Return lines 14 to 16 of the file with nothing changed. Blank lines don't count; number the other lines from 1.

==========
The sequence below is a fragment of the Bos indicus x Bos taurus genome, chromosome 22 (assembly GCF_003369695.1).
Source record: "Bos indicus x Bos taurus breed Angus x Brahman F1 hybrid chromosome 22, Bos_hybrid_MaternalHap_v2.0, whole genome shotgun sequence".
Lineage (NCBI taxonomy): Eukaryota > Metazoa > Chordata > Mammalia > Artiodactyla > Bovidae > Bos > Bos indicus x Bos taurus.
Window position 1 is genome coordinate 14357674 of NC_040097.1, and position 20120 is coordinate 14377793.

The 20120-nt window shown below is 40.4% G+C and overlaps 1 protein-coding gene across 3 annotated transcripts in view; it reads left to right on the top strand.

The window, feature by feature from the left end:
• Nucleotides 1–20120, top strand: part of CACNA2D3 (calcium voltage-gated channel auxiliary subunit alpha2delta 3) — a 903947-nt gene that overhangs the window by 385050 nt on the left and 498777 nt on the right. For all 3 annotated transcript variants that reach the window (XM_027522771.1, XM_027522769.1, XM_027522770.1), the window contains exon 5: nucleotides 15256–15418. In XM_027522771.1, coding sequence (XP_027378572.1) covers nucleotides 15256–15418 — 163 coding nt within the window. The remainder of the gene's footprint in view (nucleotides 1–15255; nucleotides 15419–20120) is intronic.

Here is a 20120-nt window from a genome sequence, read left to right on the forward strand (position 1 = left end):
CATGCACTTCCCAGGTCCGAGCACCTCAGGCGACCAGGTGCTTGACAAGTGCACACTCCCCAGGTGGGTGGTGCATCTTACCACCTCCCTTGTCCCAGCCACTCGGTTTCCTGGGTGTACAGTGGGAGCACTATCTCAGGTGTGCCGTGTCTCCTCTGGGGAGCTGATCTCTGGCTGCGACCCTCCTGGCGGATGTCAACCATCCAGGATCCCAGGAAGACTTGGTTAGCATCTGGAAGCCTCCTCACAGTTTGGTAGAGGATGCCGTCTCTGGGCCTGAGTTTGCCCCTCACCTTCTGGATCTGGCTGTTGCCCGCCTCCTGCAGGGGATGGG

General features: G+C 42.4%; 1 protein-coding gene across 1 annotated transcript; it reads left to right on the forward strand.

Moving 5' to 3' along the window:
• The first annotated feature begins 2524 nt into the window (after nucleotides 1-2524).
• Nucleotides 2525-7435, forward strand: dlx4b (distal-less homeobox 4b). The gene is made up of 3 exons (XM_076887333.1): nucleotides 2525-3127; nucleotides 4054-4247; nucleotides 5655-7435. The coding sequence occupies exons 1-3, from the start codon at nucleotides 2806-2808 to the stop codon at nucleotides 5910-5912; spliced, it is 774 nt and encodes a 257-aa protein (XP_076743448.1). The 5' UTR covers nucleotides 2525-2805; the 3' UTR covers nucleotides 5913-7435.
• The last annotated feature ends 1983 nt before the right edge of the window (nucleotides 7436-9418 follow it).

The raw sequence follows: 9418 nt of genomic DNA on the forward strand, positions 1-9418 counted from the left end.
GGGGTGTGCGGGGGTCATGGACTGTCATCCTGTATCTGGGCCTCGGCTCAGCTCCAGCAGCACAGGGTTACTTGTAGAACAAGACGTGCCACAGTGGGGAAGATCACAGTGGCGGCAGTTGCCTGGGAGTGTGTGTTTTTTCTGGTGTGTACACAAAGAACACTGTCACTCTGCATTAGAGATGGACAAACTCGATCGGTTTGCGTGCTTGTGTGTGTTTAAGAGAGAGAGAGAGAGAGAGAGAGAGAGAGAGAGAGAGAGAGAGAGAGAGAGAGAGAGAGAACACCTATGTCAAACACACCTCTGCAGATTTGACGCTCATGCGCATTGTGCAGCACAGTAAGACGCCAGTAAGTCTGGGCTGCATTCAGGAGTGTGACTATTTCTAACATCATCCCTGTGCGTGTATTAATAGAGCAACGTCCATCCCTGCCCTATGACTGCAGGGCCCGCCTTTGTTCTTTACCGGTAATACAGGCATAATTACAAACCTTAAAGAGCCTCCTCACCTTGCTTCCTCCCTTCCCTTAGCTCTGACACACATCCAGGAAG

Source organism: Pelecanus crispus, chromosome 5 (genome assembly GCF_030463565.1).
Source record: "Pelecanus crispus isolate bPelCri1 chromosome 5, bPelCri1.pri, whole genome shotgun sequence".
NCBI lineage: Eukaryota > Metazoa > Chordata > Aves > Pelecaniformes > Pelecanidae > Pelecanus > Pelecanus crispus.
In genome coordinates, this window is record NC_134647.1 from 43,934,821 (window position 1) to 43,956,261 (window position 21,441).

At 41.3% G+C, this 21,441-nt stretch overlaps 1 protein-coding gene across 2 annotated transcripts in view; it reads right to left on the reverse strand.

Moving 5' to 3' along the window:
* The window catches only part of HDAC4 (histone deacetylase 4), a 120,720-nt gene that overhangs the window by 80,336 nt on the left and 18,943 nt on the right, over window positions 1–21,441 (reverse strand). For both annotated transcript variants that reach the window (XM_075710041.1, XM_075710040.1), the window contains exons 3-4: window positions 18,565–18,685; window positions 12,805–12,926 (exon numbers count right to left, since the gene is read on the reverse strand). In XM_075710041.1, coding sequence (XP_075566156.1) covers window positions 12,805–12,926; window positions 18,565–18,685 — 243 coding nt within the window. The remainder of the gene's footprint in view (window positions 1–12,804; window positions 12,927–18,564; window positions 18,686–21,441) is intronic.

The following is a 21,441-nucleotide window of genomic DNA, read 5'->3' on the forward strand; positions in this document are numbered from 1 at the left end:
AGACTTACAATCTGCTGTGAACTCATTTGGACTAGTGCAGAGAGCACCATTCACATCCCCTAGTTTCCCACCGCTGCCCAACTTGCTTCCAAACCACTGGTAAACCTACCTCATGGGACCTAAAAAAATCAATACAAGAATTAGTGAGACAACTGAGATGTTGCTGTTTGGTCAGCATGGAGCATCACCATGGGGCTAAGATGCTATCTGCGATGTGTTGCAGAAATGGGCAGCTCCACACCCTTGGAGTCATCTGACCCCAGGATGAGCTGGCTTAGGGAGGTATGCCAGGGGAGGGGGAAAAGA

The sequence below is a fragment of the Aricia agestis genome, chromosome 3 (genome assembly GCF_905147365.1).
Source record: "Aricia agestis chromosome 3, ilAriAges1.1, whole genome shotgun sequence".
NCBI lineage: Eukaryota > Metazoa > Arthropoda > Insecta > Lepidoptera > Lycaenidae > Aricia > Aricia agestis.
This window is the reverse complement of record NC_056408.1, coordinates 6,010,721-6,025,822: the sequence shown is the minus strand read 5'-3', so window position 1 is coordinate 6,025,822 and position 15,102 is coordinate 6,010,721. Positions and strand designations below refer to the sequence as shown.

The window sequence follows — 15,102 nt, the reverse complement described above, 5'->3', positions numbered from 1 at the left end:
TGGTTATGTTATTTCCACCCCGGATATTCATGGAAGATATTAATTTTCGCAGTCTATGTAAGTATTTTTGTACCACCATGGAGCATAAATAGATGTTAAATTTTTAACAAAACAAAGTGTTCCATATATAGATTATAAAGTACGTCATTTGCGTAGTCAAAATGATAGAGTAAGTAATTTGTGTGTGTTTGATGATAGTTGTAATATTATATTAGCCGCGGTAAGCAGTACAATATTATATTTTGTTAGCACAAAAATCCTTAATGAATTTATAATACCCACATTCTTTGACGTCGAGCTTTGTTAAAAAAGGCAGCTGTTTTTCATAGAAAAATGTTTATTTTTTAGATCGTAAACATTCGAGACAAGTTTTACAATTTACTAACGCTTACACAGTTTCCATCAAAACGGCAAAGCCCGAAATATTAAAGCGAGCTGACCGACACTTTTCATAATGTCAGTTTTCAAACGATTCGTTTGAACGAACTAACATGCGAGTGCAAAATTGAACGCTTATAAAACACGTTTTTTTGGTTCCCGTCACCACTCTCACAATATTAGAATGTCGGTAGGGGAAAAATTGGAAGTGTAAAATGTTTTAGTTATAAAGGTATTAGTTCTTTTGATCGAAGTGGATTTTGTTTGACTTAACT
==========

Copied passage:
• The last annotated feature ends 1983 nt before the right edge of the window (nucleotides 7436-9418 follow it).

The raw sequence follows: 9418 nt of genomic DNA on the forward strand, positions 1-9418 counted from the left end.
GGGGTGTGCGGGGGTCATGGACTGTCATCCTGTATCTGGGCCTCGGCTCAGCTCCAGCAGCACAGGGTTACTTGTAGAACAAGACGTGCCACAGTGGGGAAGATCACAGTGGCGGCAGTTGCCTGGGAGTGTGTGTTTTTTCTGGTGTGTACACAAAGAACACTGTCACTCTGCATTAGAGATGGACAAACTCGATCGGTTTGCGTGCTTGTGTGTGTTTAAGAGAGAGAGAGAGAGAGAGAGAGAGAGAGAGAGAGAGAGAGAGAGAGAGAGAGAGAGAGAACACCTATGTCAAACACACCTCTGCAGATTTGACGCTCATGCGCATTGTGCAGCACAGTAAGACGCCAGTAAGTCTGGGCTGCATTCAGGAGTGTGACTATTTCTAACATCATCCCTGTGCGTGTATTAATAGAGCAACGTCCATCCCTGCCCTATGACTGCAGGGCCCGCCTTTGTTCTTTACCGGTAATACAGGCATAATTACAAACCTTAAAGAGCCTCCTCACCTTGCTTCCTCCCTTCCCTTAGCTCTGACACACATCCAGGAAG